Third is our tax code. This tax code makes it impossible to buy health insurance except from your employer. If you go outside of this channel, then you have to pay significantly more in taxes and higher costs. By limiting the marketplace, health insurance consumers end up paying more than they should. Rewrite the tax law so that employees are not limited in their health insurance choices to the policies that the employer makes available.

Fourth are government social welfare programs. These hide the true costs of the benefit. It also externalizes costs so that everyone within the system makes bad decisions. If we truly cared for our senior’s health, we would build a system where they can own their health policy, covered by a corporation bound by law to have on hand the assets to cover the promises they made when those promises need to be fulfilled. We would not have built a system which brings in more cash than it spends in the early years, just for congress to increase spending and bankrupt the country. You and I both know how far in debt we are in these federal programs. That’s why the health care bill you voted for contained a massive cut in Medicare spending. Today, our seniors are in danger of losing their health care not because of decisions they’ve made, but decisions congress has made. The assets needed to provide for their health do not exist and cannot exist. In the end, their health care will be denied, because it cannot be provided.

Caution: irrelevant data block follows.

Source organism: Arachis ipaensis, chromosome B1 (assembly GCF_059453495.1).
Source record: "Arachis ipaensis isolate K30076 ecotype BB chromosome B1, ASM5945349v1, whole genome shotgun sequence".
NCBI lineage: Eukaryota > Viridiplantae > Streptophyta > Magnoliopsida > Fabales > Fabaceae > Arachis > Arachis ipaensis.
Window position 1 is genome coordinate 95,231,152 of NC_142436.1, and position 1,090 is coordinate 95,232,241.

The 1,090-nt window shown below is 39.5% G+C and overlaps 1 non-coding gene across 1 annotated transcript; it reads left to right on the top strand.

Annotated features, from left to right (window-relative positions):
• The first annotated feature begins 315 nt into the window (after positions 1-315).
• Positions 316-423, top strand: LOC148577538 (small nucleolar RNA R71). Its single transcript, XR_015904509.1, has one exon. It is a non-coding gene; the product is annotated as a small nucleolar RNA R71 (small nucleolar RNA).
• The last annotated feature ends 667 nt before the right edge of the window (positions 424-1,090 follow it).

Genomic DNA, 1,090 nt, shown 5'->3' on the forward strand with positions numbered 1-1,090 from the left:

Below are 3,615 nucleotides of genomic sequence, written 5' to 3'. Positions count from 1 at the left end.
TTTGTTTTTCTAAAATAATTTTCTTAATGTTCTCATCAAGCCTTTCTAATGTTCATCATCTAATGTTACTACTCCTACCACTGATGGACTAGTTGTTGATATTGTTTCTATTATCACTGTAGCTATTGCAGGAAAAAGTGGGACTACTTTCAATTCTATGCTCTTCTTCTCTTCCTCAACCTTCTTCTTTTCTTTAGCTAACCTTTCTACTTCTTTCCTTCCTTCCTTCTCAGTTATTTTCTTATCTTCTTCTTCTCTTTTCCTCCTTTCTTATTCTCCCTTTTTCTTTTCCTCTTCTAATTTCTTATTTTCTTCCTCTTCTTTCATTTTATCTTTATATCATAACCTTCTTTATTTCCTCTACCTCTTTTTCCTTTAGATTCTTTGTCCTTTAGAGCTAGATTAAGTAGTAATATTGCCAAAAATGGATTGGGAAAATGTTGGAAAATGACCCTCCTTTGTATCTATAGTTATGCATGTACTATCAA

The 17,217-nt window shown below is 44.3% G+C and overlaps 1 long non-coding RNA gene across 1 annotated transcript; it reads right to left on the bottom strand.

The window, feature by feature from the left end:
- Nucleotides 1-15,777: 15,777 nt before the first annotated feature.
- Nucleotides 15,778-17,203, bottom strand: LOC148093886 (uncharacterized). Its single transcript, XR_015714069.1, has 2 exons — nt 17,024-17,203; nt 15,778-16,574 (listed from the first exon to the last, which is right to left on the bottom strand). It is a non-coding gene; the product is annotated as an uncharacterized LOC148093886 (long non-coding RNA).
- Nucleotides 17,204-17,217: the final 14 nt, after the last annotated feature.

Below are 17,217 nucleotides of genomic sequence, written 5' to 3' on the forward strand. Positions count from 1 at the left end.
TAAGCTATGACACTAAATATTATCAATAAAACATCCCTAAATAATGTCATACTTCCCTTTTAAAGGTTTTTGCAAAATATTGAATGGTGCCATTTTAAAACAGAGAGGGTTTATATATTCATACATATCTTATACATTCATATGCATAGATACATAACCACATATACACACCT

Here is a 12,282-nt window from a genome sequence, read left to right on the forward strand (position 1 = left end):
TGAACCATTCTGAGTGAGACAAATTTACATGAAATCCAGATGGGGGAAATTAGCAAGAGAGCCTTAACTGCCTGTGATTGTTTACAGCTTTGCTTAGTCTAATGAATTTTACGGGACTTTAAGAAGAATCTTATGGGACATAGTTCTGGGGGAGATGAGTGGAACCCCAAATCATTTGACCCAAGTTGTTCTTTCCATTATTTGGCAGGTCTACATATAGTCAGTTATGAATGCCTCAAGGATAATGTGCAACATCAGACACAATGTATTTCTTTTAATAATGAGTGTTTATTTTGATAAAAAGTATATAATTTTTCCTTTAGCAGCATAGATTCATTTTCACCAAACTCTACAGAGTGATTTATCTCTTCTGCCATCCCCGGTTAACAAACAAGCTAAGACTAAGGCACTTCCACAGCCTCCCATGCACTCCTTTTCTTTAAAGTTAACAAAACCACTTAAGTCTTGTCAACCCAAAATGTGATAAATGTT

When you apply any measure against the yardstick of individual liberty, I think the answer becomes clear. Does each policy and regulation and law imposed tend to increase individual liberties or diminish them? That is, are you more or less free living under the new law than the old one? We never go wrong in choosing the laws that expand our individual liberties.

Whether or not this bill comes back with the problems fixed is irrelevant. You helped push forward a bill with many problems. If a person helps a cause that is not good, does that make the person a good person? No, if we wanted to be counted as good, we must stand only behind good things and stand against the bad things. There is no need to compromise with our liberty and morality on any topic.

 

Sincerely,

Jonathan Gardner